Yes, I know, but as I said, that doesn't make it any less stupid. If a company works in the business of "refrigerator distribution" it means they distribute refrigerators, not that they transport products via refrigeration.

In any case, Jim didn't just say "digital distribution" - he said "digital games." Which is at least 10x as stupid as the "digital distribution" term.

It was a turn of phrase that was easier than saying, "A game distributed through an online storefront such as Origin or a similar virtual goods purveyor" and worked within the context of the video. Everybody knew what was meant because it was established in the parameters of the video. You're getting very hung up on a turn of phrase that really didn't matter.

so true. but steam at times is cheaper with some games then the retail version and most of the time they have 10% discount before the game comes even out.
i live in hong kong, and actually the retail version is cheaper then some games on steam. so already there you save up to 15USD or more.
i payed for the retail version of AC brotherhood 280HKD (around 35USD)wile on steam it was nearly 45USD. at the time of release.
even for portal 2 i saved up over 10$ and no, the games are all original, imported from the US.

wile €As games on origin charge exactly the same price as the retail versions. so when i got my self the retail version of ME 3 and BF 3, it was the same price as on origin.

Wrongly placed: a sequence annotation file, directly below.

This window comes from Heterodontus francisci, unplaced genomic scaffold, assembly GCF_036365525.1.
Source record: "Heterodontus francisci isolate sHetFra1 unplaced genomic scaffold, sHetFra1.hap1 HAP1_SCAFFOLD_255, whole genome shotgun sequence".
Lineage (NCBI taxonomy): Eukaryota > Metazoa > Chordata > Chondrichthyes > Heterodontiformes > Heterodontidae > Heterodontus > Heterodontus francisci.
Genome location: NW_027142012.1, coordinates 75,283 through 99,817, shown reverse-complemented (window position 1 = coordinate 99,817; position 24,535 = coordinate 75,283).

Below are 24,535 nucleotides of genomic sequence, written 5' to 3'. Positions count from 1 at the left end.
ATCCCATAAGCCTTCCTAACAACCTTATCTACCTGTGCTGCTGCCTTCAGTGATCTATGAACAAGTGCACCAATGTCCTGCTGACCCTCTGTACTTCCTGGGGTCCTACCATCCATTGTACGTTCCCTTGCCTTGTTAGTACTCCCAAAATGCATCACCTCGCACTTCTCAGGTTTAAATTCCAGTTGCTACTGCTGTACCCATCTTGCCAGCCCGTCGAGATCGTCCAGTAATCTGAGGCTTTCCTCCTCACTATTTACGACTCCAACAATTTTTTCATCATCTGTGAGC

of course im not one bit surprised about €A, they would never think of making their games cheaper for download.

Video game Hitler is right, about every bit of this. I completely agree Jim! The best thing I can possibly do is avoid as many of these companies games as possible.

Jimothy Sterling:
It was a turn of phrase that was easier than saying, "A game distributed through an online storefront such as Origin or a similar virtual goods purveyor" and worked within the context of the video. Everybody knew what was meant because it was established in the parameters of the video. You're getting very hung up on a turn of phrase that really didn't matter.

It does matter. The accurate use of words is one of the most important things modern humanity has. Using words poorly leads to poor thinking - it muddies waters where they need not be muddied.

The abuse of words means that the actual issues become confused. "Digital" has nothing to do with this issue. By inserting "digital" so frequently into this commentary, he misses what the actual issues are, which has nothing to do with digital or non-digital nature of media or distribution. The same issues would exist if we were talking about direct distribution of an analog medium in physical format from publisher to customer via trucks. The digital format and technology involved are irrelevant.

Jim could have made some solid points here, but his misuse of words ruins it.